Police chief apologizes for Facebook post addressing protest
By Ashley Haynes
GERMANTOWN — Police Chief Mike Snow issued a Facebook apology just a few hours after he made an initial post expressing frustration with a sign a protester held at a Saturday march.
According to the first post, officers were tasked with providing security for a march that started at Germantown High School, W180-N11501 N. River Lane, Saturday and ended at the police department, N112-W16877 Mequon Road.
Snow said one of the protesters held a large sign that said “ACAB,” which stands for “All Police Officers Are [expletives].”
“I do think the intent of the organizers was to conduct a peaceful demonstration,” Snow wrote. “I simply do not understand why a sign was carried that was clearly intended to create a divide and degrade an entire profession. The entire narrative on ‘police brutality’ is one I am happy to debate with anyone.”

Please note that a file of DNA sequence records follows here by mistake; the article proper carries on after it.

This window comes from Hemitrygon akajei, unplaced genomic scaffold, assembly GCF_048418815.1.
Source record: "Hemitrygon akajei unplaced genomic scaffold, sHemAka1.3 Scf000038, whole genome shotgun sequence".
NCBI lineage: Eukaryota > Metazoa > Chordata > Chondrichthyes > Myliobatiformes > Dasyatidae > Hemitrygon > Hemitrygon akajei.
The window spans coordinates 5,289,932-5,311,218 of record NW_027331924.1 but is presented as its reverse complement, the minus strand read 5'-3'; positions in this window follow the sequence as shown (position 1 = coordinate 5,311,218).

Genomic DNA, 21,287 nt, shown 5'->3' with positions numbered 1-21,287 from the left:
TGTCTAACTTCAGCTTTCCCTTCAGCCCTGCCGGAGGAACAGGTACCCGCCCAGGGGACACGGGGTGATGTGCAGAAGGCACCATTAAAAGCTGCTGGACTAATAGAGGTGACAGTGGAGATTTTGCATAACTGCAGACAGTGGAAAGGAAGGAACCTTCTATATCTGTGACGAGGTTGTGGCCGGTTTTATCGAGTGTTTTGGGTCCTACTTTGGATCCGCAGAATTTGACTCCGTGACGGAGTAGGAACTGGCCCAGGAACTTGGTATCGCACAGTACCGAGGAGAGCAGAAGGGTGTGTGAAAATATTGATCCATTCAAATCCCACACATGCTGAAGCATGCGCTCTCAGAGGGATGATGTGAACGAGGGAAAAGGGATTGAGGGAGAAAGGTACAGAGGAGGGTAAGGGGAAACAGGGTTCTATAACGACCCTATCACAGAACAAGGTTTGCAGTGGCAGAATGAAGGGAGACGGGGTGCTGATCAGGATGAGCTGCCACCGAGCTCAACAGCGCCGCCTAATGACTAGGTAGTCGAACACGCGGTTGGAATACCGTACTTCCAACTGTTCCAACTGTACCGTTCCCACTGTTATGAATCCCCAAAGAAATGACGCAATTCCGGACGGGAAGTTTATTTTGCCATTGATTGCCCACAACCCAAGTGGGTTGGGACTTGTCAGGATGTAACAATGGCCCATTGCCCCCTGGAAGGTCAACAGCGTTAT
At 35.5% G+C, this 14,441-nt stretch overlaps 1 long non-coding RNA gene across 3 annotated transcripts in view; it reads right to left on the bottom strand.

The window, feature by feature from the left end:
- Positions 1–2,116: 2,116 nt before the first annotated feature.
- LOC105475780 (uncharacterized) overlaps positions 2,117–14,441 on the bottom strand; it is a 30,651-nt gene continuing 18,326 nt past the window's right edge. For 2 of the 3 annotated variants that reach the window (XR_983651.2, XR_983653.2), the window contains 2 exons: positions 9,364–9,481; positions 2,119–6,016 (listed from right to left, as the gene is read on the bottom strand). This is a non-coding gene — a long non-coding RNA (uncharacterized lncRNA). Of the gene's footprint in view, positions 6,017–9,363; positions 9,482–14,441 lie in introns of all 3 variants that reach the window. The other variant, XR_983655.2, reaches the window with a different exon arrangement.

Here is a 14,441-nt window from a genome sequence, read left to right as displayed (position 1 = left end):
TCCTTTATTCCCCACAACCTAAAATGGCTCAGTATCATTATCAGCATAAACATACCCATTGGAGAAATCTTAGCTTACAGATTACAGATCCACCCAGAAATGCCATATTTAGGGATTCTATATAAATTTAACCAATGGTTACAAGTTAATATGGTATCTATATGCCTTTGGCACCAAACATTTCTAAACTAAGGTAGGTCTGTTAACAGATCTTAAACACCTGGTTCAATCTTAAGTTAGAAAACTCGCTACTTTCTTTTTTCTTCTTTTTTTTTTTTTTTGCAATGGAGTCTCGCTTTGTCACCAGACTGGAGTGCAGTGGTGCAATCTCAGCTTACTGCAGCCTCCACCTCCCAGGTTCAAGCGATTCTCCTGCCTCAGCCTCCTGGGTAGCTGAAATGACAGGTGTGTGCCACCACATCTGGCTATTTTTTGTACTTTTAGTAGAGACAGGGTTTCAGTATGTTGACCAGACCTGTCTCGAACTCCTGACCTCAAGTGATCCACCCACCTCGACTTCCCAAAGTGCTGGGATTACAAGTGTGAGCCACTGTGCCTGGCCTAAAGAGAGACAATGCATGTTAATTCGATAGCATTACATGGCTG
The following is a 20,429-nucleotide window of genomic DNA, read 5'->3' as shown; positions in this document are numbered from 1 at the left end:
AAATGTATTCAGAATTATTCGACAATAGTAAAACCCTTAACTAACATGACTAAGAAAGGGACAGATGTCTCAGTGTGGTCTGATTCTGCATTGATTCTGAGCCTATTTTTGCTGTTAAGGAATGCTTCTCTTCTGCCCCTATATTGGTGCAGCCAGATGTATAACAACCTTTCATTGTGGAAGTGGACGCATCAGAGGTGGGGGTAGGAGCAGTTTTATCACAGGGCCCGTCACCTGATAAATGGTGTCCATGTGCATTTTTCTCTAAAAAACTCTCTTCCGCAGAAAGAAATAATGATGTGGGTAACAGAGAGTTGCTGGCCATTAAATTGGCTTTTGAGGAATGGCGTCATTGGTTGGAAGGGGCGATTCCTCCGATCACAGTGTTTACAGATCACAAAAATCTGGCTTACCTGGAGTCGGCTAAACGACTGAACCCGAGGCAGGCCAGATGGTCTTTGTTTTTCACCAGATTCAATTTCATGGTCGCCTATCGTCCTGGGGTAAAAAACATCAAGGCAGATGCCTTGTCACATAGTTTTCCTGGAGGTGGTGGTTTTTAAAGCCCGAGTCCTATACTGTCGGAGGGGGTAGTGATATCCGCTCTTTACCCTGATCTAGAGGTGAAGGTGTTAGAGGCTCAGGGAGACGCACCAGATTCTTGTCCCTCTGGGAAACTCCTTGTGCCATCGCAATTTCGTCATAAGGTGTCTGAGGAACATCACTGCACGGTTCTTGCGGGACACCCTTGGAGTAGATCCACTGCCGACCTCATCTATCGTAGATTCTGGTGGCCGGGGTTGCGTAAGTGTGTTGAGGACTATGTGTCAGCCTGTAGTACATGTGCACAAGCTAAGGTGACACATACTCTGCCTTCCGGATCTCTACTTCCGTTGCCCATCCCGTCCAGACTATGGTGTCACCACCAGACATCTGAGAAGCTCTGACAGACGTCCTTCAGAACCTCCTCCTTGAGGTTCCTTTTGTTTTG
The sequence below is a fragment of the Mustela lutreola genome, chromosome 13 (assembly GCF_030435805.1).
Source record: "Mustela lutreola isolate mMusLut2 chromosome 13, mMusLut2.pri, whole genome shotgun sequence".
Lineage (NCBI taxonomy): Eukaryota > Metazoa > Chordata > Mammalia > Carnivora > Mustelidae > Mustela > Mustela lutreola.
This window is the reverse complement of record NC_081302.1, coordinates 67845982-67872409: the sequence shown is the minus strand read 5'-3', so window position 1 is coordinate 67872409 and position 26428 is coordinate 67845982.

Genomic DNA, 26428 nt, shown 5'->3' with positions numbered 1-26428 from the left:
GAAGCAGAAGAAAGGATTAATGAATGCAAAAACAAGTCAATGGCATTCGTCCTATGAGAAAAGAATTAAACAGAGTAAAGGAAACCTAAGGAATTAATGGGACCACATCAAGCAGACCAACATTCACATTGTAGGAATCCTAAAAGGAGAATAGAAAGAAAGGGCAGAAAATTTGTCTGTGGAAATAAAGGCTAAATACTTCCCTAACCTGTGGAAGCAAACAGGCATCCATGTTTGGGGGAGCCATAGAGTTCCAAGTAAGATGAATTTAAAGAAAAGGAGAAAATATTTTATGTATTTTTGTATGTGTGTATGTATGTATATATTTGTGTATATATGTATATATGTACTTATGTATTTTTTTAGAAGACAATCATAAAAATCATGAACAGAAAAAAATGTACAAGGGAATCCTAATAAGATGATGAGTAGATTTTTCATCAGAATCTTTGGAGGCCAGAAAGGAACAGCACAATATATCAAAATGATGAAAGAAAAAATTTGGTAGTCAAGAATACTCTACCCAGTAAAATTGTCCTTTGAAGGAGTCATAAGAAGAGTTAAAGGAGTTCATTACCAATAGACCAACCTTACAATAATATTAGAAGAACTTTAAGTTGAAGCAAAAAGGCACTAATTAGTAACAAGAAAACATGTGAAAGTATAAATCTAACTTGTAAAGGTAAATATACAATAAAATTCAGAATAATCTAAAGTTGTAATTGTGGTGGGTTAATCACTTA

Snow told Conley Media Monday that no officer approached the protester who was holding the sign.
He added that despite this sign, Germantown officers conducted themselves professionally. He said the officers have thick skins and he realizes the ACAB mentality does not represent the protesters as a whole.
That initial post was shared over 100 times by Tuesday afternoon.
Snow later issued an apology shortly after 5 p.m. regarding the post saying he broke a “cardinal rule” taught to him by the last chief of police — never post angry.
“I was called out by many and you were correct, I missed an opportunity,” Snow said. “For that I am sorry and I do apologize. One of our followers pointed out I created a divide and it was my job to make it right. I listened Saturday and was impacted. I was impressed by the people who organized the event and understand their motives were genuine.”
He explained that he worries about police and the future of the profession and the sign seemed to represent a “trend sweeping the country.”
He ended his second post by saying anyone who is willing to move forward in the discussion surrounding police and the recent protests against police brutality should reach out directly to him.
“We are open to anything, the public thinks will move discussions forward,” Snow told Conley Media Monday. “There are different perspectives and I think community members understanding more about how we operate will improve things. We already have our Citizens Police Academy but that has been put on hold due to COVID. I’m sure that may impact gatherings for the foreseeable future.”